- Paperback: 312 pages
- Publisher: University of Notre Dame Press; 3rd Revised edition edition (30 Mar. 2007)
- Language: English
- ISBN-10: 0268035040
- ISBN-13: 978-0268035044
- Product Dimensions: 15.2 x 1.3 x 22.9 cm
- Average Customer Review: 4.7 out of 5 stars See all reviews (17 customer reviews)
- Amazon Bestsellers Rank: 322,289 in Books (See Top 100 in Books)
After Virtue: A Study in Moral Theory Paperback – 30 Mar 2007
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""After Virtue" is a striking work. It is clearly written and readable. The nonprofessional will find MacIntyre perspicuous and lively. He stands within the best modern traditions of writing on such matters." --"New York Review of Books"
""After Virtue" is a rigorous, ambitious, and original book. It is a reinterpretation of the entire history of Western moral philosophy, as decline, fall, and--possibly--rebirth." "--The Village Voice"
"After Virtue" is a striking work. It is clearly written and readable. The nonprofessional will find MacIntyre perspicuous and lively. He stands within the best modern traditions of writing on such matters. "New York Review of Books""
MacIntyre s arguments deserve to be taken seriously by anybody who thinks that the mere acceptance of pluralism is not the same thing as democracy, who worries about politicians wishing to give opinions about everything under the sun, and who stops to think of how important Aristotelian ethics have been for centuries. "The Economist""
"After Virtue" is a rigorous, ambitious, and original book. It is a reinterpretation of the entire history of Western moral philosophy, as decline, fall, and possibly rebirth. " The Village Voice""
"After Virtue is a striking work. It is clearly written and readable. The nonprofessional will find MacIntyre perspicuous and lively. He stands within the best modern traditions of writing on such matters." --New York Review of Books
"MacIntyre's arguments deserve to be taken seriously by anybody who thinks that the mere acceptance of pluralism is not the same thing as democracy, who worries about politicians wishing to give opinions about everything under the sun, and who stops to think of how important Aristotelian ethics have been for centuries." --The Economist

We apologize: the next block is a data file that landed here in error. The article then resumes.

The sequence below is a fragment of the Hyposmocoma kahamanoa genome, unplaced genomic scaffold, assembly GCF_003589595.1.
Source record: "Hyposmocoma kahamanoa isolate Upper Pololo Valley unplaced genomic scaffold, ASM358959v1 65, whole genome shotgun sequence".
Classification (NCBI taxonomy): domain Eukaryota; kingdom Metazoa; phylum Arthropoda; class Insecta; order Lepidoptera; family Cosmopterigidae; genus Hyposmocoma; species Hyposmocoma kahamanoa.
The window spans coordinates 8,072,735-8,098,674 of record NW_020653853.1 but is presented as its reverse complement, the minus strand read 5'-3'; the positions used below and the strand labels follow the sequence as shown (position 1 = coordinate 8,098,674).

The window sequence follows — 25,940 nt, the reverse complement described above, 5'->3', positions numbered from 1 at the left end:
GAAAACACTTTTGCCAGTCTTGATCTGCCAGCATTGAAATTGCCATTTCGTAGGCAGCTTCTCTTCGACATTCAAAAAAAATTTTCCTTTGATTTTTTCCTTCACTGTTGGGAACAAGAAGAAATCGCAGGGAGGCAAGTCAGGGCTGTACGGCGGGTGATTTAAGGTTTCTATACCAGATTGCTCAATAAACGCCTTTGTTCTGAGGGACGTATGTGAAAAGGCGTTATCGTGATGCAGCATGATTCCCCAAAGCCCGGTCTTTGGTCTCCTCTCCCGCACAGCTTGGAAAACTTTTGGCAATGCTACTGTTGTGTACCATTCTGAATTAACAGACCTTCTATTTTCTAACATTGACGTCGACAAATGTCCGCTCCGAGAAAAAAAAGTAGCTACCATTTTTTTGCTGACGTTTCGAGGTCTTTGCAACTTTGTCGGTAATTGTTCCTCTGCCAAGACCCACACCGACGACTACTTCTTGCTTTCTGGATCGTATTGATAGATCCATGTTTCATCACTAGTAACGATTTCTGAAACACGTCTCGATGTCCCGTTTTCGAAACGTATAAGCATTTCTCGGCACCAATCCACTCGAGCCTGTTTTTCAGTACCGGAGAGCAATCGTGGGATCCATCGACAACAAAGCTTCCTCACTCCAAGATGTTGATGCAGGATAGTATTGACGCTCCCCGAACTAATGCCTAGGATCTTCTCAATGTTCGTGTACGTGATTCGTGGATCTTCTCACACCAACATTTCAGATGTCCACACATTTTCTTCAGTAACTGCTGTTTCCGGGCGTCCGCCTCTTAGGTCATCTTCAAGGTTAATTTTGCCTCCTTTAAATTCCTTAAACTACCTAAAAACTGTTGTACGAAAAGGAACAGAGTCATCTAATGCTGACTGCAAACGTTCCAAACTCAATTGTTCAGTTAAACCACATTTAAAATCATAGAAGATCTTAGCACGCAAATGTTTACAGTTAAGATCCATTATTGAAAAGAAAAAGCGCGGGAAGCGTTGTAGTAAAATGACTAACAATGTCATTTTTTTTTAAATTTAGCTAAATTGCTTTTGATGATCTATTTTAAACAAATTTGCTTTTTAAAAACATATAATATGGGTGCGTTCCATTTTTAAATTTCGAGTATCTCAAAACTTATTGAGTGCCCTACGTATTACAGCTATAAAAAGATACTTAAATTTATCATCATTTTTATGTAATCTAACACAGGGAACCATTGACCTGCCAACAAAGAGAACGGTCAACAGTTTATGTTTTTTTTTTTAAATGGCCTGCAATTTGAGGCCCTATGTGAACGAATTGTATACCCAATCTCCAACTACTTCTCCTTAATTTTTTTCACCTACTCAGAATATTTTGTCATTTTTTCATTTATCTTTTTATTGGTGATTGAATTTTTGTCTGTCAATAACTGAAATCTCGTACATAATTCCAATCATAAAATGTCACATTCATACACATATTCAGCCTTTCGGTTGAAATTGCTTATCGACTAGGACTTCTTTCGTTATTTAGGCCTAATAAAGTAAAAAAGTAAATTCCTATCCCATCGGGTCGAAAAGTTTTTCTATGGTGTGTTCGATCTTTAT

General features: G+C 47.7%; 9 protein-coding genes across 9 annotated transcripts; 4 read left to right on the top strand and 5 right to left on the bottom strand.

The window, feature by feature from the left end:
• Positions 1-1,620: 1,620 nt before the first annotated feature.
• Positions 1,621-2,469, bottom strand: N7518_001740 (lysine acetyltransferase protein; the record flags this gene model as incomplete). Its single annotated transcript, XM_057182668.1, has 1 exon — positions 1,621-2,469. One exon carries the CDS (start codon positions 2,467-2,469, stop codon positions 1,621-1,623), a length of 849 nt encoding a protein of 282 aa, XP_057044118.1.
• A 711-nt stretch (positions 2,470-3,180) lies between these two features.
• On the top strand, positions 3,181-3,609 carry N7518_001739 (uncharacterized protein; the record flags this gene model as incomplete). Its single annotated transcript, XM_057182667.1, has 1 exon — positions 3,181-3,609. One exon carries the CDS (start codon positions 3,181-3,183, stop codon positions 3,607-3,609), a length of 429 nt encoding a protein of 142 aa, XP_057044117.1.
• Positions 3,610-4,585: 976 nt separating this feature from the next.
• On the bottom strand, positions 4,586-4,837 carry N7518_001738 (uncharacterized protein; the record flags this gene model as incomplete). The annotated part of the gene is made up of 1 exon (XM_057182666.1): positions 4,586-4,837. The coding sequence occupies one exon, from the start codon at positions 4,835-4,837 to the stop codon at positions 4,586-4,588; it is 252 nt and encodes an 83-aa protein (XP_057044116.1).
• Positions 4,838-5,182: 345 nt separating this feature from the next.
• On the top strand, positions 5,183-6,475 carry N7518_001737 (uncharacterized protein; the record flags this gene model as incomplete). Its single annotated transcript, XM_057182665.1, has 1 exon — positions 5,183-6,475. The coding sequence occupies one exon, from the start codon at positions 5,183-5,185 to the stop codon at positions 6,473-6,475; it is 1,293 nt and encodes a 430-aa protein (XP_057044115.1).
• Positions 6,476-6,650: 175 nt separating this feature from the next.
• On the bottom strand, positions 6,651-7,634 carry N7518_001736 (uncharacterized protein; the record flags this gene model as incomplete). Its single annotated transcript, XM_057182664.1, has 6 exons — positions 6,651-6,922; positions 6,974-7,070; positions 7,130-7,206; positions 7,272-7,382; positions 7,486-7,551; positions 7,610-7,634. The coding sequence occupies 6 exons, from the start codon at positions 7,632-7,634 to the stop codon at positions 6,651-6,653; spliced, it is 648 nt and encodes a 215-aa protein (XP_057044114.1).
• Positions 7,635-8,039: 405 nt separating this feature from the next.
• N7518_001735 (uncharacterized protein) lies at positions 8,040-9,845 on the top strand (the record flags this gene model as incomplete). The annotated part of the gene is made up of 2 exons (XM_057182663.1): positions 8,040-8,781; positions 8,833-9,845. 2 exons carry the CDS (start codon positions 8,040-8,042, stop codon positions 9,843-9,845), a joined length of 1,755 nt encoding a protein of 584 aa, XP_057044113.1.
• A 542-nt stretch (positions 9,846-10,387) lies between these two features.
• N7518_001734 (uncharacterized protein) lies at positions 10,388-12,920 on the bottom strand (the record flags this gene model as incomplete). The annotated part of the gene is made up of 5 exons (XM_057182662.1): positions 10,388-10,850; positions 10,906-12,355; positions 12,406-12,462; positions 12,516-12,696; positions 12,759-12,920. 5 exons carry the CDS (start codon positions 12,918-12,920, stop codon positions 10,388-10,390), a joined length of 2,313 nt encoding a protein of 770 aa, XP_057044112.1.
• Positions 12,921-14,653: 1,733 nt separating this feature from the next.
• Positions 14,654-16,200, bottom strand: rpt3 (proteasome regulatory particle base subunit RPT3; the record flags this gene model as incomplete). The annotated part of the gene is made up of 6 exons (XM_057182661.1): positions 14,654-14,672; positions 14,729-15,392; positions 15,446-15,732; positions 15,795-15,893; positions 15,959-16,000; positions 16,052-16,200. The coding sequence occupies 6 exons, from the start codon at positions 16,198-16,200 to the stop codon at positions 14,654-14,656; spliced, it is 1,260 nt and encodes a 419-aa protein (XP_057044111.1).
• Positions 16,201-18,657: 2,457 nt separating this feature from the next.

"After Virtue is a rigorous, ambitious, and original book. It is a reinterpretation of the entire history of Western moral philosophy, as decline, fall, and--possibly--rebirth." --The Village Voice
About the Author
ALASDAIR MacINTYRE is research professor of philosophy at the University of Notre Dame. He is the author of numerous books, including Whose Justice? Which Rationality? (University of Notre Dame Press, 1988) and Three Rival Versions of Moral Enquiry: Encyclopaedia, Genealogy, and Tradition (University of Notre Dame Press, 1990).
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Top Customer Reviews
Reading 'After Virtue' reminded me of a recent memorial service for the father of a family friend, who'd died having developed dementia. Recalling his father's mental deterioration, the son said 'He could still hold a long discussion with me about philosophy, but he hadn't a clue who I was'.
This 1981 book by MacIntyre depicts contemporary moral debates and disagreements as shrill, emotive, interminable, weighing incommensurables, characterised by assertion and counter-assertion, and arguments within ourselves. Fragments, eclectic mélange. Sounds demented?
MacIntyre looks back past the philosophy of the Enlightenment to root his teleological view of man and the good in the thinking of Aristotle, and latterly that of Thomas Aquinas. In doing this, he makes a lot of sense. MacIntyre is a Roman Catholic. In a talk filmed at Notre Dame University he's equally sceptical of government and markets, liberals and conservatives (public intellectuals and advertising executives).